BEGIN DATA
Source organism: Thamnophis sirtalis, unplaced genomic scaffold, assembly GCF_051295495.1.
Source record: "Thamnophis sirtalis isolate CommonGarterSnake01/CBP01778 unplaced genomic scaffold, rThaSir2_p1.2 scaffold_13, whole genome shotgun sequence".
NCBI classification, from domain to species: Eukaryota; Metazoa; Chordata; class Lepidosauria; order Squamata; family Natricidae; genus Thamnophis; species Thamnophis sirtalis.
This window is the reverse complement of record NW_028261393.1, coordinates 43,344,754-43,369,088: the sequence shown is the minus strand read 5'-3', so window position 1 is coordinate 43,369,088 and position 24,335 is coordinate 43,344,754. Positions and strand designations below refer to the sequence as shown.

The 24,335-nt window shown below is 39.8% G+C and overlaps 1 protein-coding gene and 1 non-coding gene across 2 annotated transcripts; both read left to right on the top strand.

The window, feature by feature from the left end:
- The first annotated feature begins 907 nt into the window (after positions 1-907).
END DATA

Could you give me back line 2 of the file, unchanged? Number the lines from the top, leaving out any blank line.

Source record: "Thamnophis sirtalis isolate CommonGarterSnake01/CBP01778 unplaced genomic scaffold, rThaSir2_p1.2 scaffold_13, whole genome shotgun sequence".